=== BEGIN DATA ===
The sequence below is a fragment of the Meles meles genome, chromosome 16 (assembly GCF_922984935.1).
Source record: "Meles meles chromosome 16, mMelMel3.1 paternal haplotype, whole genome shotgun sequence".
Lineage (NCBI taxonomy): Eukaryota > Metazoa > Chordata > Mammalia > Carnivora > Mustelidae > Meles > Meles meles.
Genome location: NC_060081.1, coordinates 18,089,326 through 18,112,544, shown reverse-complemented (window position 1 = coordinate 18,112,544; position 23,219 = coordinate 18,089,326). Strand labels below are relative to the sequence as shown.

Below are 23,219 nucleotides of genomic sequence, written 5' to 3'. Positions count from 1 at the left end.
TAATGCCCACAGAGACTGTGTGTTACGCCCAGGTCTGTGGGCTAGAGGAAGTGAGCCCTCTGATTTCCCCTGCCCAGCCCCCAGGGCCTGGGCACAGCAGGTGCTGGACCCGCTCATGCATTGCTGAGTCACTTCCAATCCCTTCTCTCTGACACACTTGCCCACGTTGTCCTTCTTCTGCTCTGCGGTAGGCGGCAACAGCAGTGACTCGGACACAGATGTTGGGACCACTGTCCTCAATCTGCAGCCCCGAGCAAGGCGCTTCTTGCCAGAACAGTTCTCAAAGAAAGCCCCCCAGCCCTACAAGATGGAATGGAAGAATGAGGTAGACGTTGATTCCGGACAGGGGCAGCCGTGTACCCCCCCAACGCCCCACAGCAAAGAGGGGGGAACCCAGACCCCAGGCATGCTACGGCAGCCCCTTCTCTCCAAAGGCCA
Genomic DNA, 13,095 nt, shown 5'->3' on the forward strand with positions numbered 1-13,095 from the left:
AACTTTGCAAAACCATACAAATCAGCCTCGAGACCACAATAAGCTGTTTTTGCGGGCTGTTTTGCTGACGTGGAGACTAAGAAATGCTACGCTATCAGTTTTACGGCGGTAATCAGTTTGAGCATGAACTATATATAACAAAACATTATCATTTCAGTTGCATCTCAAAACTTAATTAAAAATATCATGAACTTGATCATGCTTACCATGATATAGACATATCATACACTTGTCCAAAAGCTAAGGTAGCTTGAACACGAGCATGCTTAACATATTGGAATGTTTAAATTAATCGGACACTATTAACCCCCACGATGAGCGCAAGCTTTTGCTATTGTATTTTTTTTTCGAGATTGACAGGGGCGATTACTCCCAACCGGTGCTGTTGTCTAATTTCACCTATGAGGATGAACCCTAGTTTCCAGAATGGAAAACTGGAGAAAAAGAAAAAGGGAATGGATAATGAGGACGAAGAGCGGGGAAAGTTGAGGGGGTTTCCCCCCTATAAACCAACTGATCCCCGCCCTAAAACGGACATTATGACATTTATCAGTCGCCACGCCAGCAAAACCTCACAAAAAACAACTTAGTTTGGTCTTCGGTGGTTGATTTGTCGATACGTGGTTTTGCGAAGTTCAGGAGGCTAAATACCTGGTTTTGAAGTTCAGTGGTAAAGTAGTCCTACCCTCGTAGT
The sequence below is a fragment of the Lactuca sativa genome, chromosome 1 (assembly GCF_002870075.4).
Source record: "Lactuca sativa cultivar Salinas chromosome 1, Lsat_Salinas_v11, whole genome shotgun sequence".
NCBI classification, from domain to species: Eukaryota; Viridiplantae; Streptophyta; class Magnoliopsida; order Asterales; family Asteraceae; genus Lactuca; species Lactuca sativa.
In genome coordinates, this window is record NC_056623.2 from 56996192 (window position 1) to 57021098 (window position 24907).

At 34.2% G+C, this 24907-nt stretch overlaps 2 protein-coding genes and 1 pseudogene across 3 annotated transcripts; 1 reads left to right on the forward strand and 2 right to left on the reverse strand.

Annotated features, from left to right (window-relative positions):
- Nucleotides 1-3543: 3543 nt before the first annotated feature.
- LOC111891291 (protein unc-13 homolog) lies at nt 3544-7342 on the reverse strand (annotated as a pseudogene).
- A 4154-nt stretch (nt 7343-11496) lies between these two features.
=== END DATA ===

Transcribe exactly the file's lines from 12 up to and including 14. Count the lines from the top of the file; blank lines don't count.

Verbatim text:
In genome coordinates, this window is record NC_056623.2 from 56996192 (window position 1) to 57021098 (window position 24907).

At 34.2% G+C, this 24907-nt stretch overlaps 2 protein-coding genes and 1 pseudogene across 3 annotated transcripts; 1 reads left to right on the forward strand and 2 right to left on the reverse strand.

Annotated features, from left to right (window-relative positions):